9:00 a.m. — San Antonio
Hello dear readers. I promised you an open prompt this week, which means you get to choose the form, whether it is free verse, or a more structured form. For those who have been assuming free verse is free: Hah!
While free verse is my usual format, in many ways that choice provides more difficulties, because when I am not choosing a standard form, I do need to consider the structure of the poem. Forms, such as those we have played with in the past few weeks, take a lot of thinking out of the equation, because the form tells us how to structure the poem. We can concentrate on other aspects. With free verse we have to come up with our own structure to support our content, as well as all the other things that make a poem.
Didn’t know you were going to get a mini-lecture thrown in did you? On to the prompt!
Start by thinking about and then listing all the things you have lost. Leave room for notes with each item. Consider things like a memory, a tooth, keys, a friend, your direction [can be literal or figurative], an opportunity, a close relative. What other things have you lost? Or, in a wider, more abstract view, what has been lost to your generation, or town, or country? Plenty of possibilities.
Next to each loss jot notes on what you remember. Try to include as many concrete and sensory details as you can.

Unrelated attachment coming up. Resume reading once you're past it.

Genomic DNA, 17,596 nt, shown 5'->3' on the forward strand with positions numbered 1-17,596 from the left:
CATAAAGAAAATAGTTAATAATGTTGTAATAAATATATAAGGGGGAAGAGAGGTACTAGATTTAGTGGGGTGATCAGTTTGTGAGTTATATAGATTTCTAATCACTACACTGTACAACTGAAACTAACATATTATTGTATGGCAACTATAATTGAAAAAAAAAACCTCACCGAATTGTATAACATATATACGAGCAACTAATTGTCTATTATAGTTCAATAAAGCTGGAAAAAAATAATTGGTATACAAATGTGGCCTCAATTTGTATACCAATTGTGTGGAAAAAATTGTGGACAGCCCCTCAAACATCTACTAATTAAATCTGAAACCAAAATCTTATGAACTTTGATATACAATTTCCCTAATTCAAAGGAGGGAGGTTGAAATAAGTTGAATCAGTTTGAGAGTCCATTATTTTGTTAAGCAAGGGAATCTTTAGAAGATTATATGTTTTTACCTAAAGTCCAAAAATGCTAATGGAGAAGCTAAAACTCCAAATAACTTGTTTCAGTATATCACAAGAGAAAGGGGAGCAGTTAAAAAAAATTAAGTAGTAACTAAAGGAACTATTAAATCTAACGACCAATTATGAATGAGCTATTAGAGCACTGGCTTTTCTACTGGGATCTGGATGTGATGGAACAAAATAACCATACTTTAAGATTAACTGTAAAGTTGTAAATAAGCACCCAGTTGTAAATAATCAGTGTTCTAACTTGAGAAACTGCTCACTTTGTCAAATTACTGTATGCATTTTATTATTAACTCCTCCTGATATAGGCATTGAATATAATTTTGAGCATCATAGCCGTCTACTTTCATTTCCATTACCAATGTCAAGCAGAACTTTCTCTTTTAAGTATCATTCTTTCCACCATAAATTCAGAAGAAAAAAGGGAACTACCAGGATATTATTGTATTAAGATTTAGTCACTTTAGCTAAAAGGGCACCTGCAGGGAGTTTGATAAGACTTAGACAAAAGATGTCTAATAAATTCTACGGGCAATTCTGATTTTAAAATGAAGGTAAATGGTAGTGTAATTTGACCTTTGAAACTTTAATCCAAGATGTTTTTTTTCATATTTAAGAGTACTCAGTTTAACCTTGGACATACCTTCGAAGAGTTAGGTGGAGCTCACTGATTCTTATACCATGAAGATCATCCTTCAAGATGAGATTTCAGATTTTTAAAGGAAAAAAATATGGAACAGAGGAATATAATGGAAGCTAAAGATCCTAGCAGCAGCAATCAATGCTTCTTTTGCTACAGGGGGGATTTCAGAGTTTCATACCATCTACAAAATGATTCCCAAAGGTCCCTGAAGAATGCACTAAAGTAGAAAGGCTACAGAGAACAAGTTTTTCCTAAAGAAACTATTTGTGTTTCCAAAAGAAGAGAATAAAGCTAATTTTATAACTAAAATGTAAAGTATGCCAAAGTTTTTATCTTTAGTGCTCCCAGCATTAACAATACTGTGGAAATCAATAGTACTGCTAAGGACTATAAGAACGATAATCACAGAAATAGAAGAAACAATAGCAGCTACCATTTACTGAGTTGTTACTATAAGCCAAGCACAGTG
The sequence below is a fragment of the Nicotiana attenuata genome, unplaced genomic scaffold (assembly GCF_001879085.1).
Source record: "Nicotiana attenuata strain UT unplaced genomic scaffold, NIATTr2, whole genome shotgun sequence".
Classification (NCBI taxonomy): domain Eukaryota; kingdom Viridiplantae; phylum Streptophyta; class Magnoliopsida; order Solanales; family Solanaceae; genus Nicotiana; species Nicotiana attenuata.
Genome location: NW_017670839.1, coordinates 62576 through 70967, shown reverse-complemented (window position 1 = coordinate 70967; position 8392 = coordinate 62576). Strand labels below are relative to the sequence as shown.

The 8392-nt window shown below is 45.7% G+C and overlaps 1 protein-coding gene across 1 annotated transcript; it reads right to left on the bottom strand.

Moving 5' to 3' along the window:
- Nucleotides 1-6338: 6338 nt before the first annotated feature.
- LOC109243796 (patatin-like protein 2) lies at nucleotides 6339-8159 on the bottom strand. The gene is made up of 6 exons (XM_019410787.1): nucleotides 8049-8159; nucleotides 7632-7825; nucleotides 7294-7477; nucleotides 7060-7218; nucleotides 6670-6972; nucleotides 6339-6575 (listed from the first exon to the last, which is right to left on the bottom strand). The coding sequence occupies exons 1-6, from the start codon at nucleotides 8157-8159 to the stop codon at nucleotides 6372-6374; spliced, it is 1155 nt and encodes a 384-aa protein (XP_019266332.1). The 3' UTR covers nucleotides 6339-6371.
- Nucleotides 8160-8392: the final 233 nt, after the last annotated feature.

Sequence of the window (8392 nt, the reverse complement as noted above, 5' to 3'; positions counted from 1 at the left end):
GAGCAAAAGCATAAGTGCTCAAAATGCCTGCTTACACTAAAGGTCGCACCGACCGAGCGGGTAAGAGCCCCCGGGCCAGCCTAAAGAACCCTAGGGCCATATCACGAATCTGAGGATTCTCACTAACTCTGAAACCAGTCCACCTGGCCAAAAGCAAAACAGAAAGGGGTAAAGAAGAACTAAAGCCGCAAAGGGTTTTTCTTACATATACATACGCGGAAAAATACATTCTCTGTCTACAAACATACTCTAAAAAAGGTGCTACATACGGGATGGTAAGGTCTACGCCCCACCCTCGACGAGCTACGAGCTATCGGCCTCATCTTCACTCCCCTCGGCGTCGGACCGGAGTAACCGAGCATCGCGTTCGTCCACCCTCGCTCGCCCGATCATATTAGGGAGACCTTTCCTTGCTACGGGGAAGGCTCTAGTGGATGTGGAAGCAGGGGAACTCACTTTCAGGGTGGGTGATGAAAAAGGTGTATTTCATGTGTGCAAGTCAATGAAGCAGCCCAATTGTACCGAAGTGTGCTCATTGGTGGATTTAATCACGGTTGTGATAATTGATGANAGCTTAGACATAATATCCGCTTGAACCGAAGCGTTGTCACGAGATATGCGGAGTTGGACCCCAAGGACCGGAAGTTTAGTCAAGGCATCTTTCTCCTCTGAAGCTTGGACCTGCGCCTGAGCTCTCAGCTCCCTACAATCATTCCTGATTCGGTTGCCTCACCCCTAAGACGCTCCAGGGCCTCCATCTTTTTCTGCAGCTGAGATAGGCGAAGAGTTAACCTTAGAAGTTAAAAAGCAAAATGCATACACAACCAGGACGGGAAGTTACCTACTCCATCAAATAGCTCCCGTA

Then, jot notes on any feelings and emotions you associate with each loss.
Pick one from your list of things lost. Decide whether you want to write in free verse or one of the forms we have been playing with or, indeed, a form you like but we haven’t played with yet. Choose the point of view — will the speaker speak in first or third person? The choice affects how the poem comes across, so you might choose one and mentally try the other once you have a draft. Consider whether you wish to include feelings, or just tell the story. Decide on the speaker’s tone: sad, angry, tongue in cheek, humourous…your word choice will support the tone. And, if you don’t remember the whole story, make up whatever you need to convey the story you want to tell.
Write and then post so we can read the results.
If you have questions do ask; if you think someone would enjoy this, click on the buttons below.
I shall see you on Thursday for a reader suggested topic: the poetic inversion; Friday for the week’s roundup of prompts; and next Tuesday for…yes, another open prompt [I know what’s coming down the pike with forms, so I’m lulling you].
Happy writing all.